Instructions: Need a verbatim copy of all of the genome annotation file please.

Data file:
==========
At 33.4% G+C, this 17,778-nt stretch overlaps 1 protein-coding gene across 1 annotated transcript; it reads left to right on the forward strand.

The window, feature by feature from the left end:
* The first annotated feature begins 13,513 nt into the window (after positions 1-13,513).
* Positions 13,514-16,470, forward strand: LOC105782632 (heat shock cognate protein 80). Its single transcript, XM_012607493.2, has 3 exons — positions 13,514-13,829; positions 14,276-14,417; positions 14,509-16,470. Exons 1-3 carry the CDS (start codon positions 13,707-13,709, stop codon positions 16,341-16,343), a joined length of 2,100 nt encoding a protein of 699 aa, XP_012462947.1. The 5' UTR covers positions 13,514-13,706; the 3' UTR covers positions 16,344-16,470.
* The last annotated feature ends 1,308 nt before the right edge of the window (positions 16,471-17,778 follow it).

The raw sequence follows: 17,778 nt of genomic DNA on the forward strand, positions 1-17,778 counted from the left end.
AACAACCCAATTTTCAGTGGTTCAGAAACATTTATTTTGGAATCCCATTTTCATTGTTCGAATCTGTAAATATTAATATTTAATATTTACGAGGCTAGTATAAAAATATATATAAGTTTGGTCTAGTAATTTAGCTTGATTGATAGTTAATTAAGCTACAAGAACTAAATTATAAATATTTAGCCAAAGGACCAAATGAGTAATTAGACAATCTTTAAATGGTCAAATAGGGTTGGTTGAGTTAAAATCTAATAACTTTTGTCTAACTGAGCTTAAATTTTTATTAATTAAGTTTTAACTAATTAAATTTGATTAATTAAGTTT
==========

At 33.4% G+C, this 17,778-nt stretch overlaps 1 protein-coding gene across 1 annotated transcript; it reads left to right on the forward strand.

The window, feature by feature from the left end:
* The first annotated feature begins 13,513 nt into the window (after positions 1-13,513).
* Positions 13,514-16,470, forward strand: LOC105782632 (heat shock cognate protein 80). Its single transcript, XM_012607493.2, has 3 exons — positions 13,514-13,829; positions 14,276-14,417; positions 14,509-16,470. Exons 1-3 carry the CDS (start codon positions 13,707-13,709, stop codon positions 16,341-16,343), a joined length of 2,100 nt encoding a protein of 699 aa, XP_012462947.1. The 5' UTR covers positions 13,514-13,706; the 3' UTR covers positions 16,344-16,470.
* The last annotated feature ends 1,308 nt before the right edge of the window (positions 16,471-17,778 follow it).

The raw sequence follows: 17,778 nt of genomic DNA on the forward strand, positions 1-17,778 counted from the left end.
AACAACCCAATTTTCAGTGGTTCAGAAACATTTATTTTGGAATCCCATTTTCATTGTTCGAATCTGTAAATATTAATATTTAATATTTACGAGGCTAGTATAAAAATATATATAAGTTTGGTCTAGTAATTTAGCTTGATTGATAGTTAATTAAGCTACAAGAACTAAATTATAAATATTTAGCCAAAGGACCAAATGAGTAATTAGACAATCTTTAAATGGTCAAATAGGGTTGGTTGAGTTAAAATCTAATAACTTTTGTCTAACTGAGCTTAAATTTTTATTAATTAAGTTTTAACTAATTAAATTTGATTAATTAAGTTT